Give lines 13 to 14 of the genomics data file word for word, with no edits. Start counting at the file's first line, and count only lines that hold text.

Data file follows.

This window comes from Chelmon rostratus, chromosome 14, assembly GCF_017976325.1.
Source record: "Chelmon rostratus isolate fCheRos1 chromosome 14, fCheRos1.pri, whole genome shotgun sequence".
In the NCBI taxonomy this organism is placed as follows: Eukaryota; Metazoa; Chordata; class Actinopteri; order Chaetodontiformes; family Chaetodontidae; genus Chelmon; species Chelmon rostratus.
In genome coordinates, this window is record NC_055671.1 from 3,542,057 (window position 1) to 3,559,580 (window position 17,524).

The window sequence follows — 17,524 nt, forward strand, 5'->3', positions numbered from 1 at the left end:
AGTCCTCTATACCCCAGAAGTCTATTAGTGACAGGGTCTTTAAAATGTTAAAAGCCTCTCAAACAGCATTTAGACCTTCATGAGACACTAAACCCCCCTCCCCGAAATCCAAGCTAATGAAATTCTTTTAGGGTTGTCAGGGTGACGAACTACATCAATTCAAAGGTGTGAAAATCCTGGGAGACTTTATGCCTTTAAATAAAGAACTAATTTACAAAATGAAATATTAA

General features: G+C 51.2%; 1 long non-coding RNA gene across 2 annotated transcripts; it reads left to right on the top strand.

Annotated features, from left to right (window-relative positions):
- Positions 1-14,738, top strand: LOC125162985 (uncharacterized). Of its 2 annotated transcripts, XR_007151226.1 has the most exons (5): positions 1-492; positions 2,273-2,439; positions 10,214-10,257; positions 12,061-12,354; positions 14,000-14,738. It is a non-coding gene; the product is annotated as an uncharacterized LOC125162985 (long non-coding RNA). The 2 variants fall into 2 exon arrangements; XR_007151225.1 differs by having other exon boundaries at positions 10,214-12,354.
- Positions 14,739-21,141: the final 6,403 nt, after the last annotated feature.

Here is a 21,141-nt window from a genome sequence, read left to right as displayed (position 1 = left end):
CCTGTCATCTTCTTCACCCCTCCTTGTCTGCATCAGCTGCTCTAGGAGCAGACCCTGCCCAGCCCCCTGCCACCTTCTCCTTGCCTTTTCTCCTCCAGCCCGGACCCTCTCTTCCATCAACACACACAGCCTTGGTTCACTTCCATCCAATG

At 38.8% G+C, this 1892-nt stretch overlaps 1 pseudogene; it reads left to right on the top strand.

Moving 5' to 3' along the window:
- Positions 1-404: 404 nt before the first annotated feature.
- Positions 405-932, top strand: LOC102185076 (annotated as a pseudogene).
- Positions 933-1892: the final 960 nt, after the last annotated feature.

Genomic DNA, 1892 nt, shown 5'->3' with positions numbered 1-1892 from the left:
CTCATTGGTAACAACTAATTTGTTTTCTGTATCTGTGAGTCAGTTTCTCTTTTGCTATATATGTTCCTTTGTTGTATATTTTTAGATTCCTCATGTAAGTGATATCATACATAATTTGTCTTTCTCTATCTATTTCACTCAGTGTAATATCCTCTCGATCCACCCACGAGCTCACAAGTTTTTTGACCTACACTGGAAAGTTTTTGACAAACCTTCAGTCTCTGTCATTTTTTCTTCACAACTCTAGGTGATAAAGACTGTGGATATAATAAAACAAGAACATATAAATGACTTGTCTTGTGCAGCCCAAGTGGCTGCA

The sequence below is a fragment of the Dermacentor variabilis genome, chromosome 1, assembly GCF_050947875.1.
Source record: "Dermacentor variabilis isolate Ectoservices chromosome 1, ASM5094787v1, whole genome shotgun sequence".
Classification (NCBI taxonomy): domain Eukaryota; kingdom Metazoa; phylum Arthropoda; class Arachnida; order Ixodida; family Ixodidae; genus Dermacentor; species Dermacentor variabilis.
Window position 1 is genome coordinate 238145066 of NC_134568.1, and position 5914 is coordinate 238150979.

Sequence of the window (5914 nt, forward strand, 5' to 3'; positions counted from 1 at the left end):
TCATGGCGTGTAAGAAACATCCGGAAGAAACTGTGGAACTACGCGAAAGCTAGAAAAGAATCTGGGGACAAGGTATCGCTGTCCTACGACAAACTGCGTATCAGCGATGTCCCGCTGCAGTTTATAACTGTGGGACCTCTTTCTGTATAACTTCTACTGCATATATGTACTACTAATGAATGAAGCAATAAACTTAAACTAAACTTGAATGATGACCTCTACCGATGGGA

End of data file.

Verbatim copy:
At 38.8% G+C, this 1892-nt stretch overlaps 1 pseudogene; it reads left to right on the top strand.

Moving 5' to 3' along the window: